Arctic summer ice thickness halves to 1 meter
OSLO (Reuters) - Large tracts of ice on the Arctic Ocean have halved in thickness to just 1 meter (3 ft) since 2001, making the region more accessible to ships, a researcher said on Tuesday.
"There was loose ice everywhere we went," Ursula Schauer, leader of a scientific expedition aboard the Polarstern ice-breaker, told Reuters by telephone from the Arctic Ocean north of Siberia.
"All of these areas have previously had two meters of ice," said Schauer, who works at the Alfred Wegener Institute in Germany, of a trip from Norway around the North Pole and back towards Russia. The last major survey was in 2001.
A summer trend of increased ice melting -- widely linked to human emissions of greenhouse gases -- may also threaten the livelihoods of Arctic peoples and wildlife such as polar bears.
But it could open a fabled short-cut for ships between the Atlantic and Pacific Oceans and allow exploration for oil and gas. Russia planted a flag on the ocean floor beneath the North Pole last month in a symbolic claim.
The European Space Agency said last week the shrinking of the ice had opened the Northwest Passage north of Canada as a short-cut route between Europe and Asia "that has been historically impassable."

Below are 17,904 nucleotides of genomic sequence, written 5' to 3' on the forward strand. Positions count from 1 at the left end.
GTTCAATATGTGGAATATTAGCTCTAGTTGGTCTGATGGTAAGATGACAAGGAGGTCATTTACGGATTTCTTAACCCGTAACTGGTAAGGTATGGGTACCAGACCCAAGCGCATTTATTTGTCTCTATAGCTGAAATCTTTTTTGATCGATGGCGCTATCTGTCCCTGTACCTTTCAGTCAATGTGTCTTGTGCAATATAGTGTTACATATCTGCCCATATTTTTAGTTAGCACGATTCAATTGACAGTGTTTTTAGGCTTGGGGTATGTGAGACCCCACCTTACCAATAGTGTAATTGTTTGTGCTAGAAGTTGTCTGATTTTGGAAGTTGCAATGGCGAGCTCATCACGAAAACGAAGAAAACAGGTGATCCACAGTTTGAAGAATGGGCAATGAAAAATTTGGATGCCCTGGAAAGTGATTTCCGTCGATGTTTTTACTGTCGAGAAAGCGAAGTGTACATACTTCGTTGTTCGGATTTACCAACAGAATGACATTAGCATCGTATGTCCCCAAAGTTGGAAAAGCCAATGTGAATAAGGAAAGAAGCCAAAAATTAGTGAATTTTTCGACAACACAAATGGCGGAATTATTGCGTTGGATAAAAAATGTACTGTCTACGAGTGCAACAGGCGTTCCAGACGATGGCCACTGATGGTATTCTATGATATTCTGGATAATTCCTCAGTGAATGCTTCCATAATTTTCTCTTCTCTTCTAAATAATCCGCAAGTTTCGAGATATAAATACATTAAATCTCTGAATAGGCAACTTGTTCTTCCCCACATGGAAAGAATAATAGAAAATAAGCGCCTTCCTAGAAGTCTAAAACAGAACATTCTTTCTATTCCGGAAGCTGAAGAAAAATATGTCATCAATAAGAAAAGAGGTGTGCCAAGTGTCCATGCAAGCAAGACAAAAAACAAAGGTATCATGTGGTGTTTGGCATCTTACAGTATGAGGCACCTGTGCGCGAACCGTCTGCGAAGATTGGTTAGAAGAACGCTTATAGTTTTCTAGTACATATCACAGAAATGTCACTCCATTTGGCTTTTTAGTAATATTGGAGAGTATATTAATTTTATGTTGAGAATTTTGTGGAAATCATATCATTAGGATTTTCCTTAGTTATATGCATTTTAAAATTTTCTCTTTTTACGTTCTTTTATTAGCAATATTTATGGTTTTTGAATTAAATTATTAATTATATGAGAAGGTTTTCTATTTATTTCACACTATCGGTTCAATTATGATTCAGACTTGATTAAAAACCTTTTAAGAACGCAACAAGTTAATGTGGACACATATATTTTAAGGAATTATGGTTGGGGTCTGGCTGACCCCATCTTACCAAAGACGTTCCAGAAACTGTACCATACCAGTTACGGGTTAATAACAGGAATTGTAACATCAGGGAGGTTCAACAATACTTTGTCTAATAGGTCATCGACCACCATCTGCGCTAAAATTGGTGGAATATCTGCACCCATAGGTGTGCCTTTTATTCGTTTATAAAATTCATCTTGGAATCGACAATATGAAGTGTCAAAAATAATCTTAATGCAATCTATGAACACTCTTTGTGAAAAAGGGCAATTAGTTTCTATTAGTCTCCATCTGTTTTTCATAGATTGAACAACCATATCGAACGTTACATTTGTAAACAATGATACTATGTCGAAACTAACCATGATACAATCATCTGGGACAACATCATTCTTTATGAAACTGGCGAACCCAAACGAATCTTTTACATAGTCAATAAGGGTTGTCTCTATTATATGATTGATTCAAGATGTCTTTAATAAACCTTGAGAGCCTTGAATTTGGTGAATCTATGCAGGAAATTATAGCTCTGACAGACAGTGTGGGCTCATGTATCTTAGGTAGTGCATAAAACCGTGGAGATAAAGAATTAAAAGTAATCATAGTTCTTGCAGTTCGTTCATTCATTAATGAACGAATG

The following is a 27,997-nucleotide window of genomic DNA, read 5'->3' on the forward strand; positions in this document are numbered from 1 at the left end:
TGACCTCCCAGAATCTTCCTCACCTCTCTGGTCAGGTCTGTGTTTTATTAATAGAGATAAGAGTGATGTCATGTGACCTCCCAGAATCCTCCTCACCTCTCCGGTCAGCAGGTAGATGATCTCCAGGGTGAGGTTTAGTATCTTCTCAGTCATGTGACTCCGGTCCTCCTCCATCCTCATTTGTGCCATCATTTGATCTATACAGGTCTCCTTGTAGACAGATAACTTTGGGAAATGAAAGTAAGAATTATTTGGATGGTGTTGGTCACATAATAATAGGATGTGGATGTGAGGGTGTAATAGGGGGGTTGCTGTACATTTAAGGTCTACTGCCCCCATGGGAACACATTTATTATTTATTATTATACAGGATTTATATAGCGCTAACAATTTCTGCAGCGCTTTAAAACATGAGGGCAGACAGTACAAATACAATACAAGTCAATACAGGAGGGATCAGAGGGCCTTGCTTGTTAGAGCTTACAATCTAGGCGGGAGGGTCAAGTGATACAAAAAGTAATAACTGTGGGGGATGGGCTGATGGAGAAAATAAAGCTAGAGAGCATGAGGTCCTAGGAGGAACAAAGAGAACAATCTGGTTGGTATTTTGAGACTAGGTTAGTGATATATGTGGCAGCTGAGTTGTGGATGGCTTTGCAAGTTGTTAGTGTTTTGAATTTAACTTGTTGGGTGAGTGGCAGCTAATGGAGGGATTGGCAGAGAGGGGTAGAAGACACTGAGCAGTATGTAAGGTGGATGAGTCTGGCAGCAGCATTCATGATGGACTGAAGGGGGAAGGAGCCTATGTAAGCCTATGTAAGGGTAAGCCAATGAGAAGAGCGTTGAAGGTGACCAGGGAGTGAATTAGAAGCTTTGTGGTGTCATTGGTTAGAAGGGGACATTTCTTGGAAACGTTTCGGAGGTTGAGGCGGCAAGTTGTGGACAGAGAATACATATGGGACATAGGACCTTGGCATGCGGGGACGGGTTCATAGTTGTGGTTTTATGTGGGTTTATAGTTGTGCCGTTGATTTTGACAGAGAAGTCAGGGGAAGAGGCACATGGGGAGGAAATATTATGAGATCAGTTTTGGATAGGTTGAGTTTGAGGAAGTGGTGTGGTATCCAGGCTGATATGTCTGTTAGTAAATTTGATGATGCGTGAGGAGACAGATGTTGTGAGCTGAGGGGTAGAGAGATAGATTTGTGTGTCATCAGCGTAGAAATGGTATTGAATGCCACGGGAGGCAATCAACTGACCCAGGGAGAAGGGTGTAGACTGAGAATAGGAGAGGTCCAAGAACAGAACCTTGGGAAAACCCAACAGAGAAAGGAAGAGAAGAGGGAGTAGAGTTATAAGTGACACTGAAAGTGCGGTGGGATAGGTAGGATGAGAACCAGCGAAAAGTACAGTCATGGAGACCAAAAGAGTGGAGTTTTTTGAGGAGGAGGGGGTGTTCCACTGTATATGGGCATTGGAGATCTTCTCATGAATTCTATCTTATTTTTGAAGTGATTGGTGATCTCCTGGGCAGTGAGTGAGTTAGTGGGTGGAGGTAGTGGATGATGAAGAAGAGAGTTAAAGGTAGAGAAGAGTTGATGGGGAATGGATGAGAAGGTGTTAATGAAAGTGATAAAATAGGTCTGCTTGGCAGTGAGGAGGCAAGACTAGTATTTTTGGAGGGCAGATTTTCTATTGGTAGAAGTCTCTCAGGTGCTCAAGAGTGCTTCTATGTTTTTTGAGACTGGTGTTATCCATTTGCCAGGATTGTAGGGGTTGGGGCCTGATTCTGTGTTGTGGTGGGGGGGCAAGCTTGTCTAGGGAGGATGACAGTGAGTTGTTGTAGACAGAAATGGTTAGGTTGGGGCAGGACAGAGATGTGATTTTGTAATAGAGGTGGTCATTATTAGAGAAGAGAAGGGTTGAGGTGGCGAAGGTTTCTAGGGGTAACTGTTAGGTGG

The passage will ice over in winter.
Schauer also said that there was only some ice blocking an alternative northern sea route along the coast of Russia. Both polar routes are far shorter between Europe and many Asian ports than via the Suez or Panama canals.
"The Northeast Passage seems ice-free north of Siberia except a little part between the mainland and (the island of) Severnaya Zemlya," she said.
The thinning adds to evidence from satellites of a shrinking of the Arctic summer ice extent to record lows. Some experts say summer ice might vanish within decades, earlier than around the end of the century projected by the U.N. climate panel.
The U.S. National Snow and Ice Data Center said on Monday that Arctic sea ice had shrunk to a record low 4.14 million sq km (1.6 million sq mile), more than 1.2 million sq km -- or the size of South Africa -- less than the previous low in 2005.
A Russian ice-breaker, the Akademik Fedorov, had to abandon a plan to deploy a manned station on the ice where scientists had intended to spend the winter because the ice was too thin, Schauer said.
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